Having a conversation with your young child
When you converse with your children, you are giving them opportunities to grow as well as giving yourself an enjoyable pastime.
Some people say a child’s conversation doesn’t get interesting until they are in school. That may be because they haven’t had the opportunity to converse with a child under 5 years old.
Young children have a unique perspective on their world and how it operates. They have thoughts, ideas and opinions of their own, but with some children it is hard to find out what these are. When you get involved with conversations with young children, you are giving them opportunities to grow as well as giving yourself an enjoyable pastime.
Why is it important to have conversations?
There are several reasons why it is good for children to engage in conversation with adults or other children. For one thing, it helps the child build those critical literacy skills they need to develop to be successful in school and life. After all, oral language is the basis of literacy and reading and writing proceed from talking and listening.
Conversation also builds thinking skills such as planning, remembering and organizing thoughts and experiences. By putting important concepts into words, such as alike and different or then and now, children enhance their cognitive development skills. In fact, many experts believe the language we use during conversations helps to map out how our brains are organized, according to “Brain Development and Mastery of Language in the Early Childhood Years” by Intercultural Development Research Association.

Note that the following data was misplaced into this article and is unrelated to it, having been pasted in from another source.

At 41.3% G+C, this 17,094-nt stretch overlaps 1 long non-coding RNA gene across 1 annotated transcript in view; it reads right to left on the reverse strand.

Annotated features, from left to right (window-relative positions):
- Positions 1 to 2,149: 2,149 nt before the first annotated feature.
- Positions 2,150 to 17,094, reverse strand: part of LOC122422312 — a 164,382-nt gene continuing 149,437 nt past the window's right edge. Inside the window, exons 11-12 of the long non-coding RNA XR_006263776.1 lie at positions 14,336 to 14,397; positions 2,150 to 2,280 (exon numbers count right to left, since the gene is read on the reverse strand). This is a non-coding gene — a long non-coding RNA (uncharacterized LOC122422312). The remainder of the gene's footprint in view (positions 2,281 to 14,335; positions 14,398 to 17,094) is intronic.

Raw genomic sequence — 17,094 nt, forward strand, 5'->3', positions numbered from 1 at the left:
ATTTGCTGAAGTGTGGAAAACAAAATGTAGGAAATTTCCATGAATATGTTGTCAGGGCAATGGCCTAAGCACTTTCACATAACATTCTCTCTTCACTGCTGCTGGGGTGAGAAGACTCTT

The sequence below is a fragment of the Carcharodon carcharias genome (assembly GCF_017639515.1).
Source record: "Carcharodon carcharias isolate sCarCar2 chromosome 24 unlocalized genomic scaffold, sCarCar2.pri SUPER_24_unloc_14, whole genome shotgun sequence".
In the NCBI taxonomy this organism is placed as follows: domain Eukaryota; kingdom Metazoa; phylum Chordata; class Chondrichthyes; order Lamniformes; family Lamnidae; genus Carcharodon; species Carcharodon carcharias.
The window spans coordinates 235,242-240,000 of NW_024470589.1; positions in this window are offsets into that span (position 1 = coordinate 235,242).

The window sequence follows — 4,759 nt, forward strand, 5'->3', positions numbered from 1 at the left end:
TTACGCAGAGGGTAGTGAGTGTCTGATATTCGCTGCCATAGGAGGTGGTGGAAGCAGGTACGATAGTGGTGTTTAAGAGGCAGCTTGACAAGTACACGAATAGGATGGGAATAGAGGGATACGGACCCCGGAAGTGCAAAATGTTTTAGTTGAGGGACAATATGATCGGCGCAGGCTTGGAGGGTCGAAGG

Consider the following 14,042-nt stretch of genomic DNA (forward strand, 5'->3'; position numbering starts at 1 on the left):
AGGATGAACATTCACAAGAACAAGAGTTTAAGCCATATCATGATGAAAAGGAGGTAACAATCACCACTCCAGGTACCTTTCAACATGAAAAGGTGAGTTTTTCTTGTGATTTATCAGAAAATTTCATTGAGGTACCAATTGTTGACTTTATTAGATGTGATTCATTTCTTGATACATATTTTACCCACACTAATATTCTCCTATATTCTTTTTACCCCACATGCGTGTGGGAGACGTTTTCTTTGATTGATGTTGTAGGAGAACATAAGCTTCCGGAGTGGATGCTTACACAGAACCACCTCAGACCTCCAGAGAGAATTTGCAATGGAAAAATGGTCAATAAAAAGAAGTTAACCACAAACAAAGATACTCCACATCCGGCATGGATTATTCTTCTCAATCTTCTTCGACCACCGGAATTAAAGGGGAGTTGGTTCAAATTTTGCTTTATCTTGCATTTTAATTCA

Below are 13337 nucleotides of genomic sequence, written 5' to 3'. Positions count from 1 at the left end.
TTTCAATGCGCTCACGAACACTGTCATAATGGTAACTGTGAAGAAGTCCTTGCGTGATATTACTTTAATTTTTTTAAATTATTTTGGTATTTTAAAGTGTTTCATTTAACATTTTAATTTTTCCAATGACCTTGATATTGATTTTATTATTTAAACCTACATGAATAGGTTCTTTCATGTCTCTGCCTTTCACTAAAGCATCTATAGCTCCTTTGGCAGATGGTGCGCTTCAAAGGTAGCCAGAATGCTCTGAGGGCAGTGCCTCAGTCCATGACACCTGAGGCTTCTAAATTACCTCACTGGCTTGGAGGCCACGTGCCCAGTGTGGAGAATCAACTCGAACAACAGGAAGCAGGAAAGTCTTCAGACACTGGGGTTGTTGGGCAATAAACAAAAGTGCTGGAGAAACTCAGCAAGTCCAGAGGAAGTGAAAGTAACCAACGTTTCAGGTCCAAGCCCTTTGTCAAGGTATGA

Having conversations can also build emotional development skills. When you talk to your child about how they are feeling and give them the words for their feelings, it helps them to understand themselves better. Feelings can be very confusing and overwhelming for young children. Having the words to describe their feelings can help them accept their own emotions as well as those of other people, says the Center on the Social and Emotional Foundations for Early Learning.
Finally, having conversations builds relationships between you and your child. According to “Parental bonding=happy, stable child” by the University of Iowa, when parents talk to their children, they show they are interested and care about them. It builds trust between parent and child and contributes to bonding. The warm secure relationship that comes from talking with, not at, your child, is the foundation for all development.
How can parents start and maintain conversations with their young child?
Starting and maintaining a conversation usually works when you bring up a topic the child is interested in, such as the type of toys they like to play with or a favorite book. Michigan State University Extension suggests asking open-ended questions such as, “What toy do you want to play with now?”
In “Tips for Talking with Young Children,” child development researchers Judy Jablon and Charlotte Stetson suggest these two strategies for beginners learning how to have conversations.
- Both people in the conversation get a turn. Children need to understand the “back and forth” nature of conversation, so make sure you guide the conversation in a two-way process. Avoid doing all the talking or expecting your child to do all the talking.
- One way to help a conversation along is to pause after you say something or ask a question. Make sure your pause is long enough to give your child time to think through an answer and put their thoughts into words. Children can get confused when they are faced with three or four questions or comments all at once.
You don’t have to make formal arrangements for conversations with your young child. “Talking with Young Children: How Teachers Encourage Learning,” published in Dimensions of Early Childhood, states it is better if you engage in conversation as part of your daily routines such as mealtime, preparing for bed or riding in the car.
Start talking and listening. You may hear something amazing!
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